This classy, good-hearted soap rightly garnered a large and loving audience in season one, and now it’s back with its big ensemble, family dramas and multiple plot threads still twisting and dangling. Some will find it disconcerting to discover Pav is no longer played by Marcus Graham but another actor entirely (Rupert Reid). For others, it’s deliciously appropriate, and firmly in the tradition to which The Heights belongs. At the same time, more than most soaps, this series remains grounded in reality, from its housing commission setting to its diverse cast. It’s certainly one of the few shows on Australian television that genuinely represents Australian society. Even better, while the writing is often pretty unsophisticated, the way these characters act and react feels authentic. –MH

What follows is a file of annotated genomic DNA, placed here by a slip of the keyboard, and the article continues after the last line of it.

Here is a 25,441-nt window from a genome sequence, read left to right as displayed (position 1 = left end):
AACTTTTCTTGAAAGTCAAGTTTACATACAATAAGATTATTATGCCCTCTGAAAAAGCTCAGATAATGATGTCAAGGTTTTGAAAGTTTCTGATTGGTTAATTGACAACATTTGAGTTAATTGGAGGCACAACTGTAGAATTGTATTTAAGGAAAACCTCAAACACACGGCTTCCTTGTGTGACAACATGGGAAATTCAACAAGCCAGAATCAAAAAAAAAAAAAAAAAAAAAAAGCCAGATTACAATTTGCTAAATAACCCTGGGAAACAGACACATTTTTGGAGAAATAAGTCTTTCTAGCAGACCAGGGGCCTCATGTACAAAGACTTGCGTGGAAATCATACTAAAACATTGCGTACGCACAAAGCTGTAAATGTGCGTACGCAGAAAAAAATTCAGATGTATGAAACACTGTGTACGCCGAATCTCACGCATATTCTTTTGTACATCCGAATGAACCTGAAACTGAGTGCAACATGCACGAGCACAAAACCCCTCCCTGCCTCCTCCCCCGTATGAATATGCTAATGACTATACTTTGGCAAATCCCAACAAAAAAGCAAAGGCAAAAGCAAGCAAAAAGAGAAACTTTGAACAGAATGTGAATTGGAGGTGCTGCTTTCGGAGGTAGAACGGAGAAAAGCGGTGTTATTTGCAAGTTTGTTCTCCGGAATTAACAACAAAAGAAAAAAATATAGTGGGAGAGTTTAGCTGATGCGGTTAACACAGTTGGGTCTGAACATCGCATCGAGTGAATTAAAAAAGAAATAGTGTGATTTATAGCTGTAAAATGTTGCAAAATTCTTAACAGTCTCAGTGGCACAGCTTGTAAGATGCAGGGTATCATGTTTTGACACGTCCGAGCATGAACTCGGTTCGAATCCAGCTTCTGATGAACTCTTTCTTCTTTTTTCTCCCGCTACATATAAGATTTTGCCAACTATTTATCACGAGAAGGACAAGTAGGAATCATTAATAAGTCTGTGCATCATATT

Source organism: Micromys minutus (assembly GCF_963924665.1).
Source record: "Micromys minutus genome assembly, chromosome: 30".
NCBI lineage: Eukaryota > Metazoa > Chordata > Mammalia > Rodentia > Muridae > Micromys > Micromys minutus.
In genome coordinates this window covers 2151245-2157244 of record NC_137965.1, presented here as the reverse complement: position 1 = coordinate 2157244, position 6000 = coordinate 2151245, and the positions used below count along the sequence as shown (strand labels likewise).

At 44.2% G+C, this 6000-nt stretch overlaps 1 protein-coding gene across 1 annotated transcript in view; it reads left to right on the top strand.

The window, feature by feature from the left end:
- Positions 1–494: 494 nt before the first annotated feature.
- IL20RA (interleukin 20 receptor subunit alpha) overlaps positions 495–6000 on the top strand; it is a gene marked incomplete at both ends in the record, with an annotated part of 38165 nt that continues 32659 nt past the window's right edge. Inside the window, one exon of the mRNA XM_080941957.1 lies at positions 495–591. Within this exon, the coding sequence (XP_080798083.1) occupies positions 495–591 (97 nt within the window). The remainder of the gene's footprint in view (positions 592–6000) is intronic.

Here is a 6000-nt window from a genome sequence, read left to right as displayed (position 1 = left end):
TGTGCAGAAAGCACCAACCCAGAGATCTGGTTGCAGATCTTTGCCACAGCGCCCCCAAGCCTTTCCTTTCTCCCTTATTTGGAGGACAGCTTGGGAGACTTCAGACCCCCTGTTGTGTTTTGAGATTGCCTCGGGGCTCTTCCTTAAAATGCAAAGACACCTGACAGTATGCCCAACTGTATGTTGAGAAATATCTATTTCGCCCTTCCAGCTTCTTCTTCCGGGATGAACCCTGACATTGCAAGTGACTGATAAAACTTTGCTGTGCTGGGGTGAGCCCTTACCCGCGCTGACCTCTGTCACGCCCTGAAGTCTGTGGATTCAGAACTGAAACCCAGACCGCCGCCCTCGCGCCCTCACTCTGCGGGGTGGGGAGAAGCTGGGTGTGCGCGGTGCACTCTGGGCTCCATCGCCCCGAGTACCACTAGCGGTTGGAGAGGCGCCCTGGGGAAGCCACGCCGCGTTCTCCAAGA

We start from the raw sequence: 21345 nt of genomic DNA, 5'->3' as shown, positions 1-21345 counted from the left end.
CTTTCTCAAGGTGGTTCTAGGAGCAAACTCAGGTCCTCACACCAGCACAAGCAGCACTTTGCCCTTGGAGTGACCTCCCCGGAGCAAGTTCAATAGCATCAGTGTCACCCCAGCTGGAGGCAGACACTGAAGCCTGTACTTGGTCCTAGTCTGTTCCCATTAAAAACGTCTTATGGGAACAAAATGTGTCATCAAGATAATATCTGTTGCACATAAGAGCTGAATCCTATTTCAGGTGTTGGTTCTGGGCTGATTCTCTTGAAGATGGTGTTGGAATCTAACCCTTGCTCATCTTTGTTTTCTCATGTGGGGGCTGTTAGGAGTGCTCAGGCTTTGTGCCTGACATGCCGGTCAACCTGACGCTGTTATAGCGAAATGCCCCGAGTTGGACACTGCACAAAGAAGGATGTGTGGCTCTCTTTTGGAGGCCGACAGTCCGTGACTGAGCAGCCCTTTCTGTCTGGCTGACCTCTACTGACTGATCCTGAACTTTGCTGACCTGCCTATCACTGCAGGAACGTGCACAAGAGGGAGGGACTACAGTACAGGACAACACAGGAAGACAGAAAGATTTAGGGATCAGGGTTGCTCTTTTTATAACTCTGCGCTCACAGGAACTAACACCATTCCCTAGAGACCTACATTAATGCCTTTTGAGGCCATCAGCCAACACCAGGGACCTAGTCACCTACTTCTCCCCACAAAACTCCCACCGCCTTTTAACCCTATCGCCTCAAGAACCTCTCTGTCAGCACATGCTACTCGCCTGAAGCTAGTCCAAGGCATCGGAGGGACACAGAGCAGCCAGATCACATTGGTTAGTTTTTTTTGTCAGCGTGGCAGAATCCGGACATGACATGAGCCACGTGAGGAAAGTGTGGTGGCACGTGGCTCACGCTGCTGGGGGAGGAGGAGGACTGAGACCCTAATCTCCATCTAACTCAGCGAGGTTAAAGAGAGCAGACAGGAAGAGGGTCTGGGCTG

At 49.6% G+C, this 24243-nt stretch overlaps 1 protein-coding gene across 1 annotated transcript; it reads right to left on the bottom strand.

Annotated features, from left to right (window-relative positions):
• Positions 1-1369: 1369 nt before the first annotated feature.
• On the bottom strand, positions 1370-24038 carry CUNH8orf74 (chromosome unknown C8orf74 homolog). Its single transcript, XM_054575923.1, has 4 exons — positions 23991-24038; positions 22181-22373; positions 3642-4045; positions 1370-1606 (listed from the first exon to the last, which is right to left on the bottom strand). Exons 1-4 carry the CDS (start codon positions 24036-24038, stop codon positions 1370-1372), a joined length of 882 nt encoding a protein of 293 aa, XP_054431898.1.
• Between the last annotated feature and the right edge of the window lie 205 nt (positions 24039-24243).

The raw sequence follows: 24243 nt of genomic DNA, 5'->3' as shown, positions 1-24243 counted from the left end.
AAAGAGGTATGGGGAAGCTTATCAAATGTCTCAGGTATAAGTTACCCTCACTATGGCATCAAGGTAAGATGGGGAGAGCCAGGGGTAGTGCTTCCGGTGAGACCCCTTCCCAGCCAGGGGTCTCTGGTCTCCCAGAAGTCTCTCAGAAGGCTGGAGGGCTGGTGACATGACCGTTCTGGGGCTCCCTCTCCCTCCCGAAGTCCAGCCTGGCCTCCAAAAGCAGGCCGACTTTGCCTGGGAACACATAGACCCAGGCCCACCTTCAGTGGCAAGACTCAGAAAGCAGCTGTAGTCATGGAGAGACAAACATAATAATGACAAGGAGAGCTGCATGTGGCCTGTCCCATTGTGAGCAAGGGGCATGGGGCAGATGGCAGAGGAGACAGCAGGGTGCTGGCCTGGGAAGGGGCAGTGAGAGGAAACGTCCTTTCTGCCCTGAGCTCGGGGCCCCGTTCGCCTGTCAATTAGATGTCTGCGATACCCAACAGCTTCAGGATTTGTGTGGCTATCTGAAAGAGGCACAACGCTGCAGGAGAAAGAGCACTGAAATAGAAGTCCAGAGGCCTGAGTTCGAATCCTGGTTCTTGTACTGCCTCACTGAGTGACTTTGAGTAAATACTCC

Home and Away
"I feel like life’s finally getting back to normal." You know when a character says that in the opening moments of a show that things are about to go completely cra-cra. And as with Neighbours, even across a scant 20 minutes there’s always a huge variation in the quality of Home and Away, with individual scenes succeeding or failing depending on who’s in them. But if nothing else, it’s a lesson in how talented actors can transform the same writing and direction that lesser lights leave flat – or unintentionally comical. Oh. And is life really finally getting back to normal? Of course not. Don’t be ridiculous. –MH
Survivor: Winners at War
Jeff Probst returns to host Survivor: Winners at War.